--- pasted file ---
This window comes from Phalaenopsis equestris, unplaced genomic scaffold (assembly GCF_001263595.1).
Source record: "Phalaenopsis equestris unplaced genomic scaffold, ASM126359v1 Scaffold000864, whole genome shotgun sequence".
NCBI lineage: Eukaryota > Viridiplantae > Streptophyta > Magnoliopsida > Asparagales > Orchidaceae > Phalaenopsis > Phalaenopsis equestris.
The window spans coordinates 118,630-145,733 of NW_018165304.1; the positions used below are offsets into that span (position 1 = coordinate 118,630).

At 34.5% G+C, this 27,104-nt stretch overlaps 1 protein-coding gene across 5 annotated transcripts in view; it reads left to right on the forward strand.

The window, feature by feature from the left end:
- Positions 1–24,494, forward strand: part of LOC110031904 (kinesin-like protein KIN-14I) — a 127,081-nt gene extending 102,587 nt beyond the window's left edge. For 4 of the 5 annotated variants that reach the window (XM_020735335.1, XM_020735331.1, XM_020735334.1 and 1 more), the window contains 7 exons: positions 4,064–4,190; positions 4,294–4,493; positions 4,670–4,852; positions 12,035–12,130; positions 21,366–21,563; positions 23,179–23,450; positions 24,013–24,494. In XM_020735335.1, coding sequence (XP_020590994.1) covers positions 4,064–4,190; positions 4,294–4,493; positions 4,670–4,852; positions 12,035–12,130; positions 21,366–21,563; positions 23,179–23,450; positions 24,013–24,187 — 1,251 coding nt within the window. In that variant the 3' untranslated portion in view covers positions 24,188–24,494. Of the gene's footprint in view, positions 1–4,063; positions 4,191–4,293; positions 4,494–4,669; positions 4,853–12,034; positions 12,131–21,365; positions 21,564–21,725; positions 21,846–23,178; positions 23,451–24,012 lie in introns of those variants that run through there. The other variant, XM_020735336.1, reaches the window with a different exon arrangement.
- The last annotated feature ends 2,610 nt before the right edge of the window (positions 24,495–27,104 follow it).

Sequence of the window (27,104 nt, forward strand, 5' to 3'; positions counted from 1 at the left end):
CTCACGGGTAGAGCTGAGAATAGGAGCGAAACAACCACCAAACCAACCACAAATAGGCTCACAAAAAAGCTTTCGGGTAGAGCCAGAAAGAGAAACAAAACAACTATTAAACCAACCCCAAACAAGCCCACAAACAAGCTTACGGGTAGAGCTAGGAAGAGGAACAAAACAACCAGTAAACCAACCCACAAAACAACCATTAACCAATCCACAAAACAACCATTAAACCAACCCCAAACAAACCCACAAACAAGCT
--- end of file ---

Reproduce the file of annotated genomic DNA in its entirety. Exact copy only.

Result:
This window comes from Phalaenopsis equestris, unplaced genomic scaffold (assembly GCF_001263595.1).
Source record: "Phalaenopsis equestris unplaced genomic scaffold, ASM126359v1 Scaffold000864, whole genome shotgun sequence".
NCBI lineage: Eukaryota > Viridiplantae > Streptophyta > Magnoliopsida > Asparagales > Orchidaceae > Phalaenopsis > Phalaenopsis equestris.
The window spans coordinates 118,630-145,733 of NW_018165304.1; the positions used below are offsets into that span (position 1 = coordinate 118,630).

At 34.5% G+C, this 27,104-nt stretch overlaps 1 protein-coding gene across 5 annotated transcripts in view; it reads left to right on the forward strand.

The window, feature by feature from the left end:
- Positions 1–24,494, forward strand: part of LOC110031904 (kinesin-like protein KIN-14I) — a 127,081-nt gene extending 102,587 nt beyond the window's left edge. For 4 of the 5 annotated variants that reach the window (XM_020735335.1, XM_020735331.1, XM_020735334.1 and 1 more), the window contains 7 exons: positions 4,064–4,190; positions 4,294–4,493; positions 4,670–4,852; positions 12,035–12,130; positions 21,366–21,563; positions 23,179–23,450; positions 24,013–24,494. In XM_020735335.1, coding sequence (XP_020590994.1) covers positions 4,064–4,190; positions 4,294–4,493; positions 4,670–4,852; positions 12,035–12,130; positions 21,366–21,563; positions 23,179–23,450; positions 24,013–24,187 — 1,251 coding nt within the window. In that variant the 3' untranslated portion in view covers positions 24,188–24,494. Of the gene's footprint in view, positions 1–4,063; positions 4,191–4,293; positions 4,494–4,669; positions 4,853–12,034; positions 12,131–21,365; positions 21,564–21,725; positions 21,846–23,178; positions 23,451–24,012 lie in introns of those variants that run through there. The other variant, XM_020735336.1, reaches the window with a different exon arrangement.
- The last annotated feature ends 2,610 nt before the right edge of the window (positions 24,495–27,104 follow it).

Sequence of the window (27,104 nt, forward strand, 5' to 3'; positions counted from 1 at the left end):
CTCACGGGTAGAGCTGAGAATAGGAGCGAAACAACCACCAAACCAACCACAAATAGGCTCACAAAAAAGCTTTCGGGTAGAGCCAGAAAGAGAAACAAAACAACTATTAAACCAACCCCAAACAAGCCCACAAACAAGCTTACGGGTAGAGCTAGGAAGAGGAACAAAACAACCAGTAAACCAACCCACAAAACAACCATTAACCAATCCACAAAACAACCATTAAACCAACCCCAAACAAACCCACAAACAAGCT